In the 19th century, most children worked with their parents on the farm.  They were with adults many hours each day and absorbed their parents’ values, their heritage, and their knowledge.  Then families moved to the city, the children went to school, and the parents went to work all day.  But they all came together in the evening and enjoyed dinner and family time together.

When television came along in the 1950’s, things began to change rapidly.  At first, the TV was only on for only a couple of hours at night, so everyone could watch their favorite programs.  But dinner was still family time, and real communication between the generations occurred.

Then television began to intrude on meal time, and the television set became a constant companion.  People spoke less and less to one another and were fixated on the television set more and more.  Teenagers began to talk for hours on the phone every night.  By the 1990’s, cell phones and the Internet emerged, and the distractions accelerated.

Today millions of Americans spend hours each day on Email, texting, Facebook, MySpace, iPods, and cell phones.  Often they do this during work time, family meals, and study time.  They ignore the people around them — often people they are supposedly meeting with — and ignore the task at hand, in order to respond to the latest frivolous, unnecessary message.  People think they are being “high tech,” but they’re not!  They’re simply having conversations or playing games.  Posting on Facebook or sending an E-mail or a text  message is no more complex than scribbling a note for Western Union in 1861.

The distracted life is a superficial life, which is often devoid of real relationships.  It is inefficient and often downright rude.  It can easily sacrifice what is good and real for what is imagined and superficial.

The distracted life can also cut people off from real accomplishments by allowing them to function far below their capabilities.  Employees who bring their distracted lives to work can destroy a business, a Congressional office, or even our national security.

I think of Pvt. Bradley Manning, accused of compromising tens of thousands of secret government documents.  How could his co-workers be so oblivious to someone stealing such a vast quantity of classified data?  The answer: Well, his co-workers thought he was listening to a Lady Gaga CD everyday, but in fact he was copying secret documents to his CD-RW everyday!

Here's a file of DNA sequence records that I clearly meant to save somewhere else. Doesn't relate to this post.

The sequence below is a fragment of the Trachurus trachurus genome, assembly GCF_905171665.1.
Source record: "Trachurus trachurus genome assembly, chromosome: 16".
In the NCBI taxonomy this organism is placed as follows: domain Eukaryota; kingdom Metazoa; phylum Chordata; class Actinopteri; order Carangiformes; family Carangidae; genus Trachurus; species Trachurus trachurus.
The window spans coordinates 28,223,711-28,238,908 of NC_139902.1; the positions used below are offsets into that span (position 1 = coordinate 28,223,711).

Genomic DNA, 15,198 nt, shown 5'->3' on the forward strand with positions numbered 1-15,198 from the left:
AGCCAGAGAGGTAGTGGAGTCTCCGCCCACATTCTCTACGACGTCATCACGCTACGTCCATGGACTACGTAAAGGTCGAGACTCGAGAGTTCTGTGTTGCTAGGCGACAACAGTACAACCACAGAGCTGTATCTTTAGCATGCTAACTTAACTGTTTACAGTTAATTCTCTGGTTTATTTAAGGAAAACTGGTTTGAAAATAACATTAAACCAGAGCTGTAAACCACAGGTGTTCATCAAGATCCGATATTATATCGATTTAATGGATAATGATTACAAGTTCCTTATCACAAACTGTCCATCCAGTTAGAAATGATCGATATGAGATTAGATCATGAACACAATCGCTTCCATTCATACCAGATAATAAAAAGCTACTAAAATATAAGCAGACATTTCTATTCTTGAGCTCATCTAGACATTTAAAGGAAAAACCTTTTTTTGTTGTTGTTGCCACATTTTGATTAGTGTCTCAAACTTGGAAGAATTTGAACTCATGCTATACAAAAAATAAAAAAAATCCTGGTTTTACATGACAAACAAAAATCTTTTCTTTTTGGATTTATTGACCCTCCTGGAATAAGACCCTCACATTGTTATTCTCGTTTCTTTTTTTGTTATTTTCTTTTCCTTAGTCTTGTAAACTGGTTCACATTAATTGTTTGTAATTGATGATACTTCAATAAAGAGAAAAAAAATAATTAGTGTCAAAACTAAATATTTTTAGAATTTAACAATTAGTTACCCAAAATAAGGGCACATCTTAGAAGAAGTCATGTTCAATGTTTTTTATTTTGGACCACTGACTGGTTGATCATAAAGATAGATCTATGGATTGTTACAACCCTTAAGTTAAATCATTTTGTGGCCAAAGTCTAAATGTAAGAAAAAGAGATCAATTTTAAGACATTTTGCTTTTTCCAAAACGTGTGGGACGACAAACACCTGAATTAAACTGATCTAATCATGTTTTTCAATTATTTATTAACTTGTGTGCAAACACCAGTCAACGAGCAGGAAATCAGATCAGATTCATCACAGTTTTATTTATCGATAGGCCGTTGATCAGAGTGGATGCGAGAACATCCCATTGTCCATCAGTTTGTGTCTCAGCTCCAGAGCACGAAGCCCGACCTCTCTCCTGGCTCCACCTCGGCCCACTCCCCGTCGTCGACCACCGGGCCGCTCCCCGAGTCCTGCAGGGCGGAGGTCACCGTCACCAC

So here’s the bottom line: Manning’s co-workers were so busy living their own distracted lives at work that they did not think it at all unusual that someone would spend his days listening to Lady Gaga music disks while doing his work.

I suppose there’s nothing odd about turning over the nation’s secrets to a 22-year-old Army private. But apparently someone at DOD was distracted when it came to working out the security protocol.  The portals on DOD computers were disabled to block copying to a thumb drive, but they forgot to block copying to a compact disk!

Isn’t it time we limit the distractions and focus on the person we are with or the task we are supposed to be accomplishing?

Shouldn’t our heads be in the same city as our bodies?

Living in a state of perpetual distraction is far more dangerous for our society than distracted driving.  It will create a generation of superficial nitwits who are convinced they are high-tech geniuses.

In the dangerous world we live in and with the awesome challenges we face, it will only take one such generation — or less — for America to lose everything our forefathers have given us.

By Woody Jenkins, as published in the March 2011 issue of Liberty Today.  www.liberty-today.com

Copyright 2011 by Woody Jenkins